Maxis "Rejected" Offline Mode For SimCity

by Adam Biessener on Mar 15, 2013 at 11:03 AM

Maxis general manager Lucy Bradshaw explained in a blog post why the SimCity developer felt that offline play "didn't fit in with [their] vision."

In an effort to explain why SimCity is what it is, Bradshaw listed off what the "significant calculations" your SimCity game offloads to Maxis' servers when you're playing, since the game seems to work in offline mode when hacked to not require server-side authentication. To wit:

  • Simulation data for the region
  • World features like world challenges and events
  • Gifts between players
  • Global Market trading data that sets the price for resources based on supply and demand
  • Allows players to view each other's cities
  • Checking savegames to make sure that leaderboards and such are free of cheaters

In conclusion, Bradshaw writes:

"So, could we have built a subset offline mode? Yes. But we rejected that idea because it didn't fit with our vision. We did not focus on the 'single city in isolation' that we have delivered in past SimCities. We recognize that there are fans - people who love the original SimCity - who want that. But we're also hearing from thousands of people who are playing across regions, trading, communicating and loving the Always-Connected functionality. The SimCity we delivered captures the magic of its heritage but catches up with ever-improving technology."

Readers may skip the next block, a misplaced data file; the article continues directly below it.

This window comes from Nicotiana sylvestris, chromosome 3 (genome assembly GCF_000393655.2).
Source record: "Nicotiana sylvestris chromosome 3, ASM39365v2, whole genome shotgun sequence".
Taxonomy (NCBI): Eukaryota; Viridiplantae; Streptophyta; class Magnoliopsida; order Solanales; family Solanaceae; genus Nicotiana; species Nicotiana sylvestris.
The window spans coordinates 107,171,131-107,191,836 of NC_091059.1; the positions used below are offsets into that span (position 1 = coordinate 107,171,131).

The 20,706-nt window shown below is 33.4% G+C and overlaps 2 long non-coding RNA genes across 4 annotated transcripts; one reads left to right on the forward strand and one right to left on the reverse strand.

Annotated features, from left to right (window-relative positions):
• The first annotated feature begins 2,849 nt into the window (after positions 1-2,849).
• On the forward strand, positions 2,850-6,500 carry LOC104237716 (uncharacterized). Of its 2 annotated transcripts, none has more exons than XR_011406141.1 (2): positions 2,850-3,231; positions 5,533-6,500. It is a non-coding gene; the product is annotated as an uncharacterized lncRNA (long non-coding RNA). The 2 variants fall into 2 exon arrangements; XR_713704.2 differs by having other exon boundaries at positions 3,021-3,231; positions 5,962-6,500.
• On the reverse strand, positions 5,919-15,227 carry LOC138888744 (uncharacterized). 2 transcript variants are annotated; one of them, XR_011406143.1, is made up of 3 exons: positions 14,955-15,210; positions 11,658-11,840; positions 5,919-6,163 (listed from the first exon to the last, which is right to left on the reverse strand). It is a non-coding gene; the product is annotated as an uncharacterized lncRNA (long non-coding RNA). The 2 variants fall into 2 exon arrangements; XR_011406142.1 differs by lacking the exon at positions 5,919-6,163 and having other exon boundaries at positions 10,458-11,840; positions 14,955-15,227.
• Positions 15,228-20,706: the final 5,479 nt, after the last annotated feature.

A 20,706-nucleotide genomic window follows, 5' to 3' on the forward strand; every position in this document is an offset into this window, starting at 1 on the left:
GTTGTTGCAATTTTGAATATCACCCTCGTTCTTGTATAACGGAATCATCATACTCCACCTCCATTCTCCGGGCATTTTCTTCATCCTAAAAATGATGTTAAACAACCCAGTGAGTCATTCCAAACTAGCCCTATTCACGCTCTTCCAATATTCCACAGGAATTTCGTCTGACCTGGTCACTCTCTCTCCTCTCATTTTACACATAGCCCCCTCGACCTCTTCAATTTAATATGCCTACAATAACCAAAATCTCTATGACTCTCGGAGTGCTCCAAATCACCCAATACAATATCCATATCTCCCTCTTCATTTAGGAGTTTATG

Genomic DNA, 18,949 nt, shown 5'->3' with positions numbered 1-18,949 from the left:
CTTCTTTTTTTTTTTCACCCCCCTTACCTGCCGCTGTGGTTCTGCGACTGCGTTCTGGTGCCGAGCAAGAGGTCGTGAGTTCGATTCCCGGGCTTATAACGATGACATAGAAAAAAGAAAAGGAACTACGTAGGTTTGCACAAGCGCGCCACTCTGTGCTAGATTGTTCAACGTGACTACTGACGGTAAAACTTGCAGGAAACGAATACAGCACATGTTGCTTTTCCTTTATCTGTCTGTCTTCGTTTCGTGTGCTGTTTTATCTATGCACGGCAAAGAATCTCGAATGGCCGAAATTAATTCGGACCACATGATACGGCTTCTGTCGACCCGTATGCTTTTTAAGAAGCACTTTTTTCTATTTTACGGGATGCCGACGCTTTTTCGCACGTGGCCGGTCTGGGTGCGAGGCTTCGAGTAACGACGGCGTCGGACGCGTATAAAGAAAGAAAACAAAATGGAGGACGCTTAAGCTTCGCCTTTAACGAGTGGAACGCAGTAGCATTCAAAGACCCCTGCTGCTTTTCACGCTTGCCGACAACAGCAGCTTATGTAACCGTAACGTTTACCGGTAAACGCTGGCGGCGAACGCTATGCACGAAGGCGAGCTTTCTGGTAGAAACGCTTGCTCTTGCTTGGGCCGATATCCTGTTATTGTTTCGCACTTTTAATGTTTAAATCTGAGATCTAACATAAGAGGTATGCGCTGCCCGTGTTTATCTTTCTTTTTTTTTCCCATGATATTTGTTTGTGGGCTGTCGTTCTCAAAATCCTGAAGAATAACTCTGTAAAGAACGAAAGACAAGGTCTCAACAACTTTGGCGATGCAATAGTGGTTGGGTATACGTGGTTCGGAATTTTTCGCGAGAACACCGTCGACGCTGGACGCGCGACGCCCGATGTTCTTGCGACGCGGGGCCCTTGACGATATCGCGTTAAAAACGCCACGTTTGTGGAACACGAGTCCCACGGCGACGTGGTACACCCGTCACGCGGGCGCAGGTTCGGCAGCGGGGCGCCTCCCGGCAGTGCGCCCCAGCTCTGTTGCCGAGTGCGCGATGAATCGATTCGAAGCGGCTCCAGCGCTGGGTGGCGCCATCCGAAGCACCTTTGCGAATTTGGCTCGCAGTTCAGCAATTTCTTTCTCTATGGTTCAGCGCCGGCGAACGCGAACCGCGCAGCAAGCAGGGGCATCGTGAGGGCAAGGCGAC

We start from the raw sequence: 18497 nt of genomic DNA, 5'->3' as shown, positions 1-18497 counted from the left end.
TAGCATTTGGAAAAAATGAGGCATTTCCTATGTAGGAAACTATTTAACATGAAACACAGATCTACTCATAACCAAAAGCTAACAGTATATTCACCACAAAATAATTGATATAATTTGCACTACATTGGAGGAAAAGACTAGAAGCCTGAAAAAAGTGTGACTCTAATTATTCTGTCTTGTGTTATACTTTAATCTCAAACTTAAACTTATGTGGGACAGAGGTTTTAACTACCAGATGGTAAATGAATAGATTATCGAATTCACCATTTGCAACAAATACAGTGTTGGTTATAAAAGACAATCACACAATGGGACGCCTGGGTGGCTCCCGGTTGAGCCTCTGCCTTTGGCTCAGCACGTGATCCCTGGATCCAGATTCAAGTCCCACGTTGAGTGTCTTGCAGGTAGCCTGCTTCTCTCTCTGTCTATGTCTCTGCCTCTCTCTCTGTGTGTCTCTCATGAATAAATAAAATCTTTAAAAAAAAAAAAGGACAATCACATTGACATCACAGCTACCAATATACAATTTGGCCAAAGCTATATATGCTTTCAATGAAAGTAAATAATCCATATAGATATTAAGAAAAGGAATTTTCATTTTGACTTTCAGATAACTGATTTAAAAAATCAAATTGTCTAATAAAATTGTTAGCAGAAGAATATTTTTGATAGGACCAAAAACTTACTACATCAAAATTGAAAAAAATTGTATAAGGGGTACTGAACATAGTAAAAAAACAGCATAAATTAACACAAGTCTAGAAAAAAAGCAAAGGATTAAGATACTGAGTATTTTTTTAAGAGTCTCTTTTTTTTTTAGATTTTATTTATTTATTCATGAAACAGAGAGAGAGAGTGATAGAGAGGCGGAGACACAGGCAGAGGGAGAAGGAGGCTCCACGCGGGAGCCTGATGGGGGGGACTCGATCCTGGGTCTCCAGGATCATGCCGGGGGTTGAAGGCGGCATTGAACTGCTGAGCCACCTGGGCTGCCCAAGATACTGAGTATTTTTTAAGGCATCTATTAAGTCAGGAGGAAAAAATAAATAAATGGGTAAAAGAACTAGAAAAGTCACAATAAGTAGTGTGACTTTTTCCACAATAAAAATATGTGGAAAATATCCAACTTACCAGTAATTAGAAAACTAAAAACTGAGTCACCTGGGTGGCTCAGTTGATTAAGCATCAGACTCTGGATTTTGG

It's difficult to disprove Bradshaw's claims about the wondrous benefits of having to always be connected to Maxis' servers in order to play SimCity, but my personal experience with the game leads me to cast a critical eye at the gameplay-relevant claims about regional simulation. Since SimCity's multiplayer is asynchronous, Sims and service vehicles aren't actually traveling from one player's city to another – they're being generated locally in the active city as workers/shoppers/students/services coming in through the highway connection if the region has another city that can provide the demanded commodity. Setting aside the gameplay desirability of such a system, I find it hard to believe that the design wouldn't work in a traditional offline or optional-multiplayer experience.

What's your take on Bradshaw's arguments?

It's been a while coming, but look for the full Game Informer SimCity review later this afternoon.